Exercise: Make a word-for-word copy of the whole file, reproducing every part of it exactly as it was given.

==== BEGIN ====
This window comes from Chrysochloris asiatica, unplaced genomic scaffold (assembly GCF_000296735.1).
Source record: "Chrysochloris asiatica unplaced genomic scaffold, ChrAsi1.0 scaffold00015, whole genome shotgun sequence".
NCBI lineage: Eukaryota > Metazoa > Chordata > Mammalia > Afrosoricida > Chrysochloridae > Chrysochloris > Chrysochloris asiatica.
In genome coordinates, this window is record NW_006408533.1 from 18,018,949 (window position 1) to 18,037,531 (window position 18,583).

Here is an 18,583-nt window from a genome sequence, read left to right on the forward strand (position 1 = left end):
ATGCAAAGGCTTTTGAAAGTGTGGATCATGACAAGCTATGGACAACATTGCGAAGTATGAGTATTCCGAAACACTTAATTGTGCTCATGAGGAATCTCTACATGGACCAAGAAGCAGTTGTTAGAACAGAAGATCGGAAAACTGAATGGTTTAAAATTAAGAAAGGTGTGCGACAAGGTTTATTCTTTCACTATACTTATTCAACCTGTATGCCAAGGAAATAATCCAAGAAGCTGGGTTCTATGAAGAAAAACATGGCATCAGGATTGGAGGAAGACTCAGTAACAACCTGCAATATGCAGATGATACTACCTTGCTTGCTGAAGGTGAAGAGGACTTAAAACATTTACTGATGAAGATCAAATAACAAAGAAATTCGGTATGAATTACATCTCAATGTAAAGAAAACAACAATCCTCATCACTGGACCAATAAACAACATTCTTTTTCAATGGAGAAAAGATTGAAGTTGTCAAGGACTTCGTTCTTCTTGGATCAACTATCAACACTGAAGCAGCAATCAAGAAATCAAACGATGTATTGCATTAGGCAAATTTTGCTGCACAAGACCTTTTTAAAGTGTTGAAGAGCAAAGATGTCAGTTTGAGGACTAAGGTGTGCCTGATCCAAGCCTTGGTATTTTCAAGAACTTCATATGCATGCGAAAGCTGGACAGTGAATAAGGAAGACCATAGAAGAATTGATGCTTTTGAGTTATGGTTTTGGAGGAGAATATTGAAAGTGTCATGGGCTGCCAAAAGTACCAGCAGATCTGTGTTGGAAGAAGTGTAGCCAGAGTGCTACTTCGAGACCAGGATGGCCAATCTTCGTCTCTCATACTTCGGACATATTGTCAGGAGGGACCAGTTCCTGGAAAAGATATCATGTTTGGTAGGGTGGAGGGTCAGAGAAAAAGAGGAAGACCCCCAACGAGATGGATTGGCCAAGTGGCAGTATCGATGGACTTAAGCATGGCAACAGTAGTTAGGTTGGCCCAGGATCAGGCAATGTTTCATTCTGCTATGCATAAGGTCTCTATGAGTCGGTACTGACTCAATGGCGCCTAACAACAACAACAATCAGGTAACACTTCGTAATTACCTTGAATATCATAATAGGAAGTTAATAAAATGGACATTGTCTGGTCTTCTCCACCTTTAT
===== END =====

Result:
This window comes from Chrysochloris asiatica, unplaced genomic scaffold (assembly GCF_000296735.1).
Source record: "Chrysochloris asiatica unplaced genomic scaffold, ChrAsi1.0 scaffold00015, whole genome shotgun sequence".
NCBI lineage: Eukaryota > Metazoa > Chordata > Mammalia > Afrosoricida > Chrysochloridae > Chrysochloris > Chrysochloris asiatica.
In genome coordinates, this window is record NW_006408533.1 from 18,018,949 (window position 1) to 18,037,531 (window position 18,583).

Here is an 18,583-nt window from a genome sequence, read left to right on the forward strand (position 1 = left end):
ATGCAAAGGCTTTTGAAAGTGTGGATCATGACAAGCTATGGACAACATTGCGAAGTATGAGTATTCCGAAACACTTAATTGTGCTCATGAGGAATCTCTACATGGACCAAGAAGCAGTTGTTAGAACAGAAGATCGGAAAACTGAATGGTTTAAAATTAAGAAAGGTGTGCGACAAGGTTTATTCTTTCACTATACTTATTCAACCTGTATGCCAAGGAAATAATCCAAGAAGCTGGGTTCTATGAAGAAAAACATGGCATCAGGATTGGAGGAAGACTCAGTAACAACCTGCAATATGCAGATGATACTACCTTGCTTGCTGAAGGTGAAGAGGACTTAAAACATTTACTGATGAAGATCAAATAACAAAGAAATTCGGTATGAATTACATCTCAATGTAAAGAAAACAACAATCCTCATCACTGGACCAATAAACAACATTCTTTTTCAATGGAGAAAAGATTGAAGTTGTCAAGGACTTCGTTCTTCTTGGATCAACTATCAACACTGAAGCAGCAATCAAGAAATCAAACGATGTATTGCATTAGGCAAATTTTGCTGCACAAGACCTTTTTAAAGTGTTGAAGAGCAAAGATGTCAGTTTGAGGACTAAGGTGTGCCTGATCCAAGCCTTGGTATTTTCAAGAACTTCATATGCATGCGAAAGCTGGACAGTGAATAAGGAAGACCATAGAAGAATTGATGCTTTTGAGTTATGGTTTTGGAGGAGAATATTGAAAGTGTCATGGGCTGCCAAAAGTACCAGCAGATCTGTGTTGGAAGAAGTGTAGCCAGAGTGCTACTTCGAGACCAGGATGGCCAATCTTCGTCTCTCATACTTCGGACATATTGTCAGGAGGGACCAGTTCCTGGAAAAGATATCATGTTTGGTAGGGTGGAGGGTCAGAGAAAAAGAGGAAGACCCCCAACGAGATGGATTGGCCAAGTGGCAGTATCGATGGACTTAAGCATGGCAACAGTAGTTAGGTTGGCCCAGGATCAGGCAATGTTTCATTCTGCTATGCATAAGGTCTCTATGAGTCGGTACTGACTCAATGGCGCCTAACAACAACAACAATCAGGTAACACTTCGTAATTACCTTGAATATCATAATAGGAAGTTAATAAAATGGACATTGTCTGGTCTTCTCCACCTTTAT